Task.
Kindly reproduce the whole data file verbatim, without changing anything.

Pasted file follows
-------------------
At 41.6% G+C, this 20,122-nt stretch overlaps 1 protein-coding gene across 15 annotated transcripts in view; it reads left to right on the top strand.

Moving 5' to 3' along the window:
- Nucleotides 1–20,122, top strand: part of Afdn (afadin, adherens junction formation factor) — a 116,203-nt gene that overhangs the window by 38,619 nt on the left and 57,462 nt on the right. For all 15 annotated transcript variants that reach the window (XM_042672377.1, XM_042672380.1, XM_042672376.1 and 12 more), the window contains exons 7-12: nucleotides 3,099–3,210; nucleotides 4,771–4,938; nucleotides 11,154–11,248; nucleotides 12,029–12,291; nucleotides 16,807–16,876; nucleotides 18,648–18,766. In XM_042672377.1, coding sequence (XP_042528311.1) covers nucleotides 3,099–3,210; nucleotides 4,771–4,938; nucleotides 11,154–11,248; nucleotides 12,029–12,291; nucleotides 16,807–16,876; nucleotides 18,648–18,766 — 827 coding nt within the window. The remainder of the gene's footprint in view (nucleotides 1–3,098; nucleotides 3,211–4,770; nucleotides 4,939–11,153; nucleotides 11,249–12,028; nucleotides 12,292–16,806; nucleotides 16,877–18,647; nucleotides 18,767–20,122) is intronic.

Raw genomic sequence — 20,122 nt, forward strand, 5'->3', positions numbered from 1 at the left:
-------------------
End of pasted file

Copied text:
At 41.6% G+C, this 20,122-nt stretch overlaps 1 protein-coding gene across 15 annotated transcripts in view; it reads left to right on the top strand.

Moving 5' to 3' along the window:
- Nucleotides 1–20,122, top strand: part of Afdn (afadin, adherens junction formation factor) — a 116,203-nt gene that overhangs the window by 38,619 nt on the left and 57,462 nt on the right. For all 15 annotated transcript variants that reach the window (XM_042672377.1, XM_042672380.1, XM_042672376.1 and 12 more), the window contains exons 7-12: nucleotides 3,099–3,210; nucleotides 4,771–4,938; nucleotides 11,154–11,248; nucleotides 12,029–12,291; nucleotides 16,807–16,876; nucleotides 18,648–18,766. In XM_042672377.1, coding sequence (XP_042528311.1) covers nucleotides 3,099–3,210; nucleotides 4,771–4,938; nucleotides 11,154–11,248; nucleotides 12,029–12,291; nucleotides 16,807–16,876; nucleotides 18,648–18,766 — 827 coding nt within the window. The remainder of the gene's footprint in view (nucleotides 1–3,098; nucleotides 3,211–4,770; nucleotides 4,939–11,153; nucleotides 11,249–12,028; nucleotides 12,292–16,806; nucleotides 16,877–18,647; nucleotides 18,767–20,122) is intronic.

Raw genomic sequence — 20,122 nt, forward strand, 5'->3', positions numbered from 1 at the left: